We believe that the day is coming

when God’s grace will change the human heart,

and we shall live as one with every living thing.

We believe that the day is coming

when Christ’s compassion will fill the earth,

and no one shall do harm, be hurt, or feel alone.

We believe that the day is coming

when the Spirit’s freedom will unbind our souls,

and we shall live generous lives for each other

with a joy no circumstance can alter.

We believe this day is coming,

and we wait and work for it with steadfast hope,

for God has promised it, and God is faithful.

Amen! Come, Lord Jesus!


You give us Advent, Lord,

And we are grateful and glad

To abide in your time,

Which is urgent, yet unhurried,

And pregnant with life.

You give us Advent, Lord,

And we are grateful and glad

To watch by your light,

Which is candid, yet hidden,

Our lamp for the way.

You give us Advent, Lord,

And we are grateful and glad

To rest in your love,

Which is pleasure, yet mystery.

And gift without price.

You give us Advent, Lord,

And we are grateful and glad

To receive your new hope,

Which is wholesome, yet fearsome,

And child-shaped on straw.

You give us Advent, Lord,

And with your grace

Let us keep it,

Abiding, watching, resting, receiving.

Let us keep it, with your help,

for our souls’ sake,

which you love,

and the sake of the world,

heart of your heart.



Most gracious God,

Desire of every living thing

You have lighted our way in Advent

Candle by candle

Dispelling our gloom

And now four candles shine

The night is almost over

The Day is almost here

But not yet

Promise by promise

You have cleared our sight

with words from afar

Dreams, signs and wonders

And now the Word made flesh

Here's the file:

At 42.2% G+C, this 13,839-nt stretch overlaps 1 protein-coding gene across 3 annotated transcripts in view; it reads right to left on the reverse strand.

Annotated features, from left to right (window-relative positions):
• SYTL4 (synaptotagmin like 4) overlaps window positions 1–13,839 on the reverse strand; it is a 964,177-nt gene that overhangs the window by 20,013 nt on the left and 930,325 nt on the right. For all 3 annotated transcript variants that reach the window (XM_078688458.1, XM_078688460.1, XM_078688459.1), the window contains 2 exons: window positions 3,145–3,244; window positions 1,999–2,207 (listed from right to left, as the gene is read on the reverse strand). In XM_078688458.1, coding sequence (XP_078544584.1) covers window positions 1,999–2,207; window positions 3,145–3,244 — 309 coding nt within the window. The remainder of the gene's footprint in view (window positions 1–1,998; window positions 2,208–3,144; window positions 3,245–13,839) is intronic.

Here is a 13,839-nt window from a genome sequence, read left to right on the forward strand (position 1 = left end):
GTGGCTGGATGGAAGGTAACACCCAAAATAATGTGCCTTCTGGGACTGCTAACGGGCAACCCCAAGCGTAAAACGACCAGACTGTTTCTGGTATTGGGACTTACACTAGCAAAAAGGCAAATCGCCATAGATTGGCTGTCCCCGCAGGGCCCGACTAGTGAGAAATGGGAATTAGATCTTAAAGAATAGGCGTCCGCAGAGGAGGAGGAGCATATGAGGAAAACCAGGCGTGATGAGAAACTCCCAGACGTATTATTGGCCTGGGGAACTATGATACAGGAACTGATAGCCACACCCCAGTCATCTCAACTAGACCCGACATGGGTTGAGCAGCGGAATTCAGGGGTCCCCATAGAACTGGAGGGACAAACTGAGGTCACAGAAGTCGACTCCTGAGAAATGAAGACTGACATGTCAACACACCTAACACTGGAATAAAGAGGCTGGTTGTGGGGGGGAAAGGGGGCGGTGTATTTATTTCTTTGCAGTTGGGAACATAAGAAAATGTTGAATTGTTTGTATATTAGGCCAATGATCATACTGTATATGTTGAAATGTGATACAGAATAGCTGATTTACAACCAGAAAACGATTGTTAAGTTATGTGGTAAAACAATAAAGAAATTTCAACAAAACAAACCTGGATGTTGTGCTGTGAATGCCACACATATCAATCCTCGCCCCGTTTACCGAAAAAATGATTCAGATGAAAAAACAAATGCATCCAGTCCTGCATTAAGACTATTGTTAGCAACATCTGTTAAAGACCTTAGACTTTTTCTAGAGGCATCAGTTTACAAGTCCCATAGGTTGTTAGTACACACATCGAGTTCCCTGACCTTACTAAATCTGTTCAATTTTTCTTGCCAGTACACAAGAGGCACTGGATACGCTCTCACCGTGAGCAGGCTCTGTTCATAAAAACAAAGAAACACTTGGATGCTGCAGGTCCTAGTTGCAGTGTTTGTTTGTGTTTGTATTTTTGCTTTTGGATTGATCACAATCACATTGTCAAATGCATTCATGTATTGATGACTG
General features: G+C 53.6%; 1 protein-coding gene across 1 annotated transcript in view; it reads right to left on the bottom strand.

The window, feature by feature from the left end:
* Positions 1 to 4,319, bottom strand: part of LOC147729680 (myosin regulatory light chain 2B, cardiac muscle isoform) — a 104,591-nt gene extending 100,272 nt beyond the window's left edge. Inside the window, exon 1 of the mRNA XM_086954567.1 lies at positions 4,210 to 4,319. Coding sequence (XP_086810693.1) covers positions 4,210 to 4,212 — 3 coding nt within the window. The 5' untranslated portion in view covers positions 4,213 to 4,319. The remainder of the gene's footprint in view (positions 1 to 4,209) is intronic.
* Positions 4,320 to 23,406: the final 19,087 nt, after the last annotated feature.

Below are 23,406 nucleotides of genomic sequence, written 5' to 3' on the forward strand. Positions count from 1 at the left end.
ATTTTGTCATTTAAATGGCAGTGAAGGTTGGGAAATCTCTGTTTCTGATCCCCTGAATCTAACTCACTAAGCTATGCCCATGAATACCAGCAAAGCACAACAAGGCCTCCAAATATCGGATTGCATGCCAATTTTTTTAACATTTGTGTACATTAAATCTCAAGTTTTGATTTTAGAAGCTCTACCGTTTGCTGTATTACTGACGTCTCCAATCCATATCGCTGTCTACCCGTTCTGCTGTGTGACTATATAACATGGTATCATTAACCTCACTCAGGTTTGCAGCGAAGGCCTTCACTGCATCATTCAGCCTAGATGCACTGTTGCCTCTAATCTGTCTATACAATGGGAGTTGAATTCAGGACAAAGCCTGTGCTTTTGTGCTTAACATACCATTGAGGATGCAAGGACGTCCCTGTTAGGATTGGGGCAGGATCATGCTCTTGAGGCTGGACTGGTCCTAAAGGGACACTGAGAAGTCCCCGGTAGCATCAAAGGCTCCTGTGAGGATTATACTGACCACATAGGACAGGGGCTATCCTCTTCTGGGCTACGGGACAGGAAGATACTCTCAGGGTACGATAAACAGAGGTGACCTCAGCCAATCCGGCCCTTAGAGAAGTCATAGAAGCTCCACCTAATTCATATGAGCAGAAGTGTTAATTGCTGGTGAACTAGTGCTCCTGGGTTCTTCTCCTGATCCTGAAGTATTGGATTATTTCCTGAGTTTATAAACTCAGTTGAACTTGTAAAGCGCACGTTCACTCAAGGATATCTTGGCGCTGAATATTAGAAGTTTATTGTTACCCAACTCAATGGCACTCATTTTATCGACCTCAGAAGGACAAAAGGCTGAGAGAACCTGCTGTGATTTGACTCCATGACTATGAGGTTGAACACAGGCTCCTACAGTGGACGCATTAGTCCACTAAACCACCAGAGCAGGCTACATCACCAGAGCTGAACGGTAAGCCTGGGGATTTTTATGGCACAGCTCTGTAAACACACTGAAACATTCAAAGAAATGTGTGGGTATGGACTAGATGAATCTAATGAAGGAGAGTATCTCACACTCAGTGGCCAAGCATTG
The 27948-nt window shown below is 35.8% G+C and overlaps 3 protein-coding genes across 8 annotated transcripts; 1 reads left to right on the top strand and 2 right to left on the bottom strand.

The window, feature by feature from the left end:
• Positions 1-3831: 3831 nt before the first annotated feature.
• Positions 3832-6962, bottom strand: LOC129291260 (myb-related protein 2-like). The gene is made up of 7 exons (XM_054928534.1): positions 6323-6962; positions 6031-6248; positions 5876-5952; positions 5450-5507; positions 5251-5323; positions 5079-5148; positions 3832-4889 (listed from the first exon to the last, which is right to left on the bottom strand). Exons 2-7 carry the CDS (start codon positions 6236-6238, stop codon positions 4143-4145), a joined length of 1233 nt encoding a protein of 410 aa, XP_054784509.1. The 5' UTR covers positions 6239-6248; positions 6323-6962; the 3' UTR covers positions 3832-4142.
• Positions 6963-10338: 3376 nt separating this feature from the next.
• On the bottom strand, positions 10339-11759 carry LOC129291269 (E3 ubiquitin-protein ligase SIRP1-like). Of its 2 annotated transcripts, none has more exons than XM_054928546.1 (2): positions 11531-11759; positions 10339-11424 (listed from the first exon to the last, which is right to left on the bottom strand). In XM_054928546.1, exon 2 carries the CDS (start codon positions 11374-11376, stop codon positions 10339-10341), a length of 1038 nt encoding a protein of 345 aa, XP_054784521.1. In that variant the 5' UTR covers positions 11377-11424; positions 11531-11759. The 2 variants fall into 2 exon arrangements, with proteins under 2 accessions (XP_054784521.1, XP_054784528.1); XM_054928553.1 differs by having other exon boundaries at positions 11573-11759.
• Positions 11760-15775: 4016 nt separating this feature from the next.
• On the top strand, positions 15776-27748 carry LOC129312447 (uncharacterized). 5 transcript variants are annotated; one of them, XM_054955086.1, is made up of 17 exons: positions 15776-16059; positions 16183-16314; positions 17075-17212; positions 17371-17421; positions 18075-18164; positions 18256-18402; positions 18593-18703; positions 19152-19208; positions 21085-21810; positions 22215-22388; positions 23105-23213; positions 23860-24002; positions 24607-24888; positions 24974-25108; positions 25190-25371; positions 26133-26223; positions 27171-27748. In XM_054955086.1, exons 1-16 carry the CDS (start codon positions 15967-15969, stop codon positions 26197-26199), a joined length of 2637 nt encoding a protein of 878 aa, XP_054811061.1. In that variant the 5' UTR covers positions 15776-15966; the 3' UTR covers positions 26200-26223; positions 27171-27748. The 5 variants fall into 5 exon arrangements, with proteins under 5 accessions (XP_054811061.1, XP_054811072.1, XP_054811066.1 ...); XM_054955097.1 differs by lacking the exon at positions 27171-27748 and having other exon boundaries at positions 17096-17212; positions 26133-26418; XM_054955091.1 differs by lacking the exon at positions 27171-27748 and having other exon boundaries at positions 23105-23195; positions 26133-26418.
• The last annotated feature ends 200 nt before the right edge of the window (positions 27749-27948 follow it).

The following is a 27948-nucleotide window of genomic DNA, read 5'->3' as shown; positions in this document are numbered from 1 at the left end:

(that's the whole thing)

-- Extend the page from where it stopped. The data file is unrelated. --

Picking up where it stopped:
Is almost appearing

But not yet

Grace by grace

You have kept us awake

Brightening our eyes of faith

And now we watch only a little more

Now on tiptoe

The one we waited for

Is almost here

But not yet

At the end of Advent

In the harder days of not quite yet

Look with compassion

On the pain of the joyless

the grief of the childless

the sorrow of the bereaved

for not all people enjoy the season

not every family embraces

not every womb conceives and carries

not every day dawns with the presence of those we love

not every story is full of angels

not every song is Glory!

As we tell over and over the story

Of your coming among us

Bind our hearts to the anguish of the poor

the suffering of the sick

the misery of the imprisoned

and keep us alive to the terrors of war

too easily forgotten, too easily accepted

Increase the joy of earth,

And help us relish with thankful hearts

every good thing that will be ours at Christmas

every pleasure and taste,

every sound and sight,

every touch and every memory.

so that in the delight of our bodies

and the thoughts of our minds

we will know and love you,